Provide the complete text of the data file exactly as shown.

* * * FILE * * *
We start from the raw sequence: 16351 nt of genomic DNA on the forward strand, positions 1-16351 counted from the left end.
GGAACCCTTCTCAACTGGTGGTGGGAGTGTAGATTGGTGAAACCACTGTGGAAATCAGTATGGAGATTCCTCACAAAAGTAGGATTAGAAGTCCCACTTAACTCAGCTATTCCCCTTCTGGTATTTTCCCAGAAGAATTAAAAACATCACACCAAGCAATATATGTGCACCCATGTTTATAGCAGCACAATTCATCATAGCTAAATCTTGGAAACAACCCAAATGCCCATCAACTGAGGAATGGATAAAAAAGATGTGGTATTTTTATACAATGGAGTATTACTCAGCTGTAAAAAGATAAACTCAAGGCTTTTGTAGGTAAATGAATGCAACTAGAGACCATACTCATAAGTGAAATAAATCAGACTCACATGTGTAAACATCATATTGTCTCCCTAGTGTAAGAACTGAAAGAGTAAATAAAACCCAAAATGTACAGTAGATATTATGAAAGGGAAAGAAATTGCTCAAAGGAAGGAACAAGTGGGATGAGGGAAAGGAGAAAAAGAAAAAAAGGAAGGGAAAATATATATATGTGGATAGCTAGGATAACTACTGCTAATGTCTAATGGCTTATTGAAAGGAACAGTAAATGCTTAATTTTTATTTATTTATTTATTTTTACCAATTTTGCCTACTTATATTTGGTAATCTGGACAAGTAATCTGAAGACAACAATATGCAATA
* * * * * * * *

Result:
We start from the raw sequence: 16351 nt of genomic DNA on the forward strand, positions 1-16351 counted from the left end.
GGAACCCTTCTCAACTGGTGGTGGGAGTGTAGATTGGTGAAACCACTGTGGAAATCAGTATGGAGATTCCTCACAAAAGTAGGATTAGAAGTCCCACTTAACTCAGCTATTCCCCTTCTGGTATTTTCCCAGAAGAATTAAAAACATCACACCAAGCAATATATGTGCACCCATGTTTATAGCAGCACAATTCATCATAGCTAAATCTTGGAAACAACCCAAATGCCCATCAACTGAGGAATGGATAAAAAAGATGTGGTATTTTTATACAATGGAGTATTACTCAGCTGTAAAAAGATAAACTCAAGGCTTTTGTAGGTAAATGAATGCAACTAGAGACCATACTCATAAGTGAAATAAATCAGACTCACATGTGTAAACATCATATTGTCTCCCTAGTGTAAGAACTGAAAGAGTAAATAAAACCCAAAATGTACAGTAGATATTATGAAAGGGAAAGAAATTGCTCAAAGGAAGGAACAAGTGGGATGAGGGAAAGGAGAAAAAGAAAAAAAGGAAGGGAAAATATATATATGTGGATAGCTAGGATAACTACTGCTAATGTCTAATGGCTTATTGAAAGGAACAGTAAATGCTTAATTTTTATTTATTTATTTATTTTTACCAATTTTGCCTACTTATATTTGGTAATCTGGACAAGTAATCTGAAGACAACAATATGCAATA